Wollongong, on the NSW south coast, is caught in a turbulent wave of change set to affect nearly every part of the region, with young people bearing the brunt of the hurt.
Bluescope Steel's facility at Port Kembla -- the largest steelworks in Australia and arguably the most important employer in the working-class Illawarra -- is under a cloud, with the company saying it needs to save millions in operating costs or it will have to lay off thousands of workers.
Coal mines, the other important local employers also suffering from a global downturn in demand, are cutting back operations or shutting up shop. The proud local newspaper The Illawarra Mercury (where this journalist formerly worked) just shed two-thirds of its editorial staff; youth unemployment is more than 18 percent and 15 percent of young people live in poverty.
But there is one area where the region is quickly picking up clout, where young people can look for some inspiration and positivity -- Wollongong fast-blossoming arts and cultural scene, with the Yours & Owls music festival as one of its shining centrepieces.
The Yours & Owls collective started life as a hole-in-the-wall coffee shop then music venue in the Wollongong CBD and has since grown to a fully-fledged promotion and management company, racking up five years of life in October. They brought Australian big guns The Rubens, The Preatures, Cloud Control, The Delta Riggs and The Smith Street Band to a beachside park to celebrate the occasion.
The festival kicked off Friday night with a serene evening of calm music and film screenings, with Saturday morning heralding the beginning of the main event. The festival, a small site plonked in the middle of Wollongong's Stuart Park, had a capacity of 5000 and quickly filled. The sun shone, the beach -- a literal stone's throw from the festival gates -- blew a cool breeze and punters wandered around various art installations as the first notes of the day's first performance rang out from the stage.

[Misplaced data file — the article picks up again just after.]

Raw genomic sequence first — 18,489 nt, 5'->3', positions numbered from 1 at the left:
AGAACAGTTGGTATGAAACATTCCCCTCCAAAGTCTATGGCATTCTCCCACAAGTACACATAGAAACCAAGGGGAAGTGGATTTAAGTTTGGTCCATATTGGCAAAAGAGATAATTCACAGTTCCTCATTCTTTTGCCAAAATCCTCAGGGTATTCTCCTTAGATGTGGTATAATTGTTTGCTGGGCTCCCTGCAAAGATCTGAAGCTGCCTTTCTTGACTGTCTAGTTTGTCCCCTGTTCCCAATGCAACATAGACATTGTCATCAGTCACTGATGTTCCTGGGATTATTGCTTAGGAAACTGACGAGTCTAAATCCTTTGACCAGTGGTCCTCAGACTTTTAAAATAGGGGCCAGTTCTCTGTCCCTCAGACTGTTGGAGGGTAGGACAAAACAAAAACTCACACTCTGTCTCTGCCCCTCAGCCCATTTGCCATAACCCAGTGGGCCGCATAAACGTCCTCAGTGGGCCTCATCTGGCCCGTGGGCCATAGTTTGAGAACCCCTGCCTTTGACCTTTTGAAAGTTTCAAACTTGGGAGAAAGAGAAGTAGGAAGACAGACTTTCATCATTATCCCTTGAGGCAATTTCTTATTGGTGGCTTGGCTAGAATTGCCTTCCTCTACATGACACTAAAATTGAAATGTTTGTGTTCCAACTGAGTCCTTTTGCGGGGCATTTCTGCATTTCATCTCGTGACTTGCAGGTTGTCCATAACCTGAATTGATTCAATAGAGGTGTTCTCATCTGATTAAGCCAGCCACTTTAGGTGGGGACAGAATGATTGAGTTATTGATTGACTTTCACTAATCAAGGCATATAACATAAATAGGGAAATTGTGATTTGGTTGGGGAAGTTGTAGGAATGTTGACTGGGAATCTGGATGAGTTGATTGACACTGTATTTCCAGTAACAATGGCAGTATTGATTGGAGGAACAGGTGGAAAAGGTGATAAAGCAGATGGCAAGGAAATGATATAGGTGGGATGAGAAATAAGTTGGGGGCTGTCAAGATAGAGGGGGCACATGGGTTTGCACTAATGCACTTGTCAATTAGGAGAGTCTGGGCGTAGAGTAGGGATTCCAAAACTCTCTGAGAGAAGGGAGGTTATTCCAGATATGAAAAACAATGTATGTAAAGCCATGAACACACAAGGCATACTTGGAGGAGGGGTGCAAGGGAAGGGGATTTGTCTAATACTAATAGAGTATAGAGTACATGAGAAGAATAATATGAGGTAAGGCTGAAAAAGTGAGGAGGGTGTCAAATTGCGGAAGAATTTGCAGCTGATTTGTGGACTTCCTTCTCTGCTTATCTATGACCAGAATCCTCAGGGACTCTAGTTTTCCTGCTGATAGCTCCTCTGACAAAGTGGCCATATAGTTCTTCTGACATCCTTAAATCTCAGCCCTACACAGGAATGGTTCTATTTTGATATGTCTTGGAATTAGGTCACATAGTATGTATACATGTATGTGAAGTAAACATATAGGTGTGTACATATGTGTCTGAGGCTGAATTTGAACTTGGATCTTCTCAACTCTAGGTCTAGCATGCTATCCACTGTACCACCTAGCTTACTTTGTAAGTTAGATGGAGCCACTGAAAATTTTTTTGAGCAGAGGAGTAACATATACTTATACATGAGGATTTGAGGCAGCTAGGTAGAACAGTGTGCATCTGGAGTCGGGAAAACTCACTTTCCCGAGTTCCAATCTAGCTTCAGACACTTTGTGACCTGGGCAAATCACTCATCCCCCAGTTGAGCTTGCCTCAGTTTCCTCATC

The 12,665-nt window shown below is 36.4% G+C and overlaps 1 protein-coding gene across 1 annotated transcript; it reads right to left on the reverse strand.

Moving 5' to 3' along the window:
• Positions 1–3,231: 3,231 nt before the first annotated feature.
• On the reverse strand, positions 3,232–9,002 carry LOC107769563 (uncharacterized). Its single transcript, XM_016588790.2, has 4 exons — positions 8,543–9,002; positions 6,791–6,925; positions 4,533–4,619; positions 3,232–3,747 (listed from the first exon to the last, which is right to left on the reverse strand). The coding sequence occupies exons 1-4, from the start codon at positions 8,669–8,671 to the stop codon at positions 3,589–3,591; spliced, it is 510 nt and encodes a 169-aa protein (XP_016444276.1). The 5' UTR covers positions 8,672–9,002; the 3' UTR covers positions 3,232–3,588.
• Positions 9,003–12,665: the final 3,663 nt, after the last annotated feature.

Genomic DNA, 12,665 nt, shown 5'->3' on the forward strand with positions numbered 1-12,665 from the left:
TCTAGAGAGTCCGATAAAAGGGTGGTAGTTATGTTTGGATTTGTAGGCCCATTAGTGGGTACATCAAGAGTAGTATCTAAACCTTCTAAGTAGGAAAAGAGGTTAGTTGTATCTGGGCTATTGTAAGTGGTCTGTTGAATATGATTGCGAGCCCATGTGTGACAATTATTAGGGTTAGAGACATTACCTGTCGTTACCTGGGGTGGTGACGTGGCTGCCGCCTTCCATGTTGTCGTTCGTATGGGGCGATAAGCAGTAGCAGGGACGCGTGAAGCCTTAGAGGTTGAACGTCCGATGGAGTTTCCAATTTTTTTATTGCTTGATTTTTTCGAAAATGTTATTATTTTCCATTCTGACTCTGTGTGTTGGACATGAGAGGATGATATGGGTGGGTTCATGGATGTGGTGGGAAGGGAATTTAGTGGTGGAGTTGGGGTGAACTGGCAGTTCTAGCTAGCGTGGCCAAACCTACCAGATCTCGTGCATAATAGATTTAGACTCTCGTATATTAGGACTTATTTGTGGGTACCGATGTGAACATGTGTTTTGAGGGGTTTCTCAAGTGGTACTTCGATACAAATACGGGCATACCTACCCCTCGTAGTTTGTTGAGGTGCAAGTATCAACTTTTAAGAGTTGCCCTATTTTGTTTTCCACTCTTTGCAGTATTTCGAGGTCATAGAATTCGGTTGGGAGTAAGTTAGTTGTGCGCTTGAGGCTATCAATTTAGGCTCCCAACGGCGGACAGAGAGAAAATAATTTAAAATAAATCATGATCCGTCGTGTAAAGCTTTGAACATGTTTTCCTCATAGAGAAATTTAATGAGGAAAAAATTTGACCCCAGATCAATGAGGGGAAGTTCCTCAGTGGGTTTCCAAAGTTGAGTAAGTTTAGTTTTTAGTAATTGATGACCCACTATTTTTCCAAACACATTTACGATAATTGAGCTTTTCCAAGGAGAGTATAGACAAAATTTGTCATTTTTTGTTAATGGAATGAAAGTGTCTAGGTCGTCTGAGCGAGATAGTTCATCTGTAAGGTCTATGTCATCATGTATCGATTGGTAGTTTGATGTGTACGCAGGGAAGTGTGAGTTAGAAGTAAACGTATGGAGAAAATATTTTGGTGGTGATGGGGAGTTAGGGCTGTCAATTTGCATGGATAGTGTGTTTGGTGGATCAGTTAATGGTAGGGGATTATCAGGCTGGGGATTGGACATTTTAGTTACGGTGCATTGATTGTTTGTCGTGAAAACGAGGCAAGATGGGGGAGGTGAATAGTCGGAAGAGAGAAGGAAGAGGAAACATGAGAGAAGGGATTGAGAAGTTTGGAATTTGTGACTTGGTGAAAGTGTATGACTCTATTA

Bec Sandridge, a local favourite, opened the main day of the festival. Her older folksy tunes, calling to mind Julia Stone and Sarah Blasko, soon gave way to her recent 80s disco-pop reinvention. Current single 'In The Fog In The Flame' is getting regular Triple J radio play, its upbeat synths and Kate Bush/Divinyls vibes sparking the first dance-a-long of the day among the smattering of early punters.
Fellow Wollongong act The Pinheads sauntered up next, injecting a huge dose of energy as the sun baked overhead. The sprawling collective of musicians have been making waves across Sydney with their brand of off-kilter, high-energy 70s-influenced scuzzy punk rock; their costumes, makeup and wild stage antics don't hurt, either. Hurling themselves around stage with abandon, their breakout tune 'I Wanna Be A Girl' inspired the first mini mosh pit of the day, their set flying past at breakneck speed -- over almost as soon as it began, a whirlwind of energy and just the right amount of weird.
DJs pumped tropical beats into the air early on, providing the soundtrack from the main stage as the bands changed over, but more as filler music than any proper DJ set; few danced, or even noticed. A two-stage mini festival was what lay before them, with sideshows and markets a much larger festival would be proud of. A crowd looking like it was ripped from the pages of a General Pants catalogue -- tie-dye and lairy dad plaid shirts were de rigeur for the day -- wandered through the art installations that dotted the grounds: a hut with walls comprised entirely of old records; a giant hand that sprouted from the ground; fairy lights and paper lanterns.